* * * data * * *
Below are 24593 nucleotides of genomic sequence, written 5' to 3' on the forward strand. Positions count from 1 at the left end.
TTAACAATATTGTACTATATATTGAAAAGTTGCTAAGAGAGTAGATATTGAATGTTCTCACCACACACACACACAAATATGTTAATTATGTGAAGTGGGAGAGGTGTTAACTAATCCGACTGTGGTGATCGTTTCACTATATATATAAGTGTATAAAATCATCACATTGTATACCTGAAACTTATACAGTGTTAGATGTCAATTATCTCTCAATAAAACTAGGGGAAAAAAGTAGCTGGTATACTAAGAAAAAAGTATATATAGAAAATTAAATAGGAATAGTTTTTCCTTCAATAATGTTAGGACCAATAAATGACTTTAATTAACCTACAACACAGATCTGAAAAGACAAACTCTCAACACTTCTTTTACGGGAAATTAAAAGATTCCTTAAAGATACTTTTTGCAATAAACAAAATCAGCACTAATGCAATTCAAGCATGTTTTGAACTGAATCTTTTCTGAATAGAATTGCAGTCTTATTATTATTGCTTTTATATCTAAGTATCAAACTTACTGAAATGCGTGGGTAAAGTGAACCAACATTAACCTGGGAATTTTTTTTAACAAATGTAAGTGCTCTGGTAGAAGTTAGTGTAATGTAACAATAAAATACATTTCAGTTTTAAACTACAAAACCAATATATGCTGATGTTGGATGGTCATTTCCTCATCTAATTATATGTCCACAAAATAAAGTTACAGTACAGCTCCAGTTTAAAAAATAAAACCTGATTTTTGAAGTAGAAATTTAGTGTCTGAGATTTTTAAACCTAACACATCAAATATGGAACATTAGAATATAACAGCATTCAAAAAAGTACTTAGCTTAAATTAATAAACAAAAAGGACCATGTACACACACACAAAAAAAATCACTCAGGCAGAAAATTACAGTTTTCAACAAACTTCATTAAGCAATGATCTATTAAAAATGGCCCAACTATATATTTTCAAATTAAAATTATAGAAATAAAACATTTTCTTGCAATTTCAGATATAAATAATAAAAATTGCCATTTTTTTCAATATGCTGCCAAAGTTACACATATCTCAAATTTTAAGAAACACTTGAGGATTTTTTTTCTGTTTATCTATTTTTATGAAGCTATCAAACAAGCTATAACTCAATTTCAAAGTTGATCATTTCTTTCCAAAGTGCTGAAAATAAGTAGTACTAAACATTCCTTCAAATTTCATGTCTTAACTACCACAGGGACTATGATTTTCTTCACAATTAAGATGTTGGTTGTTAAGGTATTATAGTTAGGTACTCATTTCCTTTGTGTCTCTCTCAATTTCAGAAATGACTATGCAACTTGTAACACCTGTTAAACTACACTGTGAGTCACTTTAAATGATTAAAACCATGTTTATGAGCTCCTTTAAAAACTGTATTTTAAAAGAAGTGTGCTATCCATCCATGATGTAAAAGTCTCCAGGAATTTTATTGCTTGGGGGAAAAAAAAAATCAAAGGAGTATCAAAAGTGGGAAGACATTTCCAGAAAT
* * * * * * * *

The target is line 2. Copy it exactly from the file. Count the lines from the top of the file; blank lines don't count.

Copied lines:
TTAACAATATTGTACTATATATTGAAAAGTTGCTAAGAGAGTAGATATTGAATGTTCTCACCACACACACACACAAATATGTTAATTATGTGAAGTGGGAGAGGTGTTAACTAATCCGACTGTGGTGATCGTTTCACTATATATATAAGTGTATAAAATCATCACATTGTATACCTGAAACTTATACAGTGTTAGATGTCAATTATCTCTCAATAAAACTAGGGGAAAAAAGTAGCTGGTATACTAAGAAAAAAGTATATATAGAAAATTAAATAGGAATAGTTTTTCCTTCAATAATGTTAGGACCAATAAATGACTTTAATTAACCTACAACACAGATCTGAAAAGACAAACTCTCAACACTTCTTTTACGGGAAATTAAAAGATTCCTTAAAGATACTTTTTGCAATAAACAAAATCAGCACTAATGCAATTCAAGCATGTTTTGAACTGAATCTTTTCTGAATAGAATTGCAGTCTTATTATTATTGCTTTTATATCTAAGTATCAAACTTACTGAAATGCGTGGGTAAAGTGAACCAACATTAACCTGGGAATTTTTTTTAACAAATGTAAGTGCTCTGGTAGAAGTTAGTGTAATGTAACAATAAAATACATTTCAGTTTTAAACTACAAAACCAATATATGCTGATGTTGGATGGTCATTTCCTCATCTAATTATATGTCCACAAAATAAAGTTACAGTACAGCTCCAGTTTAAAAAATAAAACCTGATTTTTGAAGTAGAAATTTAGTGTCTGAGATTTTTAAACCTAACACATCAAATATGGAACATTAGAATATAACAGCATTCAAAAAAGTACTTAGCTTAAATTAATAAACAAAAAGGACCATGTACACACACACAAAAAAAATCACTCAGGCAGAAAATTACAGTTTTCAACAAACTTCATTAAGCAATGATCTATTAAAAATGGCCCAACTATATATTTTCAAATTAAAATTATAGAAATAAAACATTTTCTTGCAATTTCAGATATAAATAATAAAAATTGCCATTTTTTTCAATATGCTGCCAAAGTTACACATATCTCAAATTTTAAGAAACACTTGAGGATTTTTTTTCTGTTTATCTATTTTTATGAAGCTATCAAACAAGCTATAACTCAATTTCAAAGTTGATCATTTCTTTCCAAAGTGCTGAAAATAAGTAGTACTAAACATTCCTTCAAATTTCATGTCTTAACTACCACAGGGACTATGATTTTCTTCACAATTAAGATGTTGGTTGTTAAGGTATTATAGTTAGGTACTCATTTCCTTTGTGTCTCTCTCAATTTCAGAAATGACTATGCAACTTGTAACACCTGTTAAACTACACTGTGAGTCACTTTAAATGATTAAAACCATGTTTATGAGCTCCTTTAAAAACTGTATTTTAAAAGAAGTGTGCTATCCATCCATGATGTAAAAGTCTCCAGGAATTTTATTGCTTGGGGGAAAAAAAAAATCAAAGGAGTATCAAAAGTGGGAAGACATTTCCAGAAAT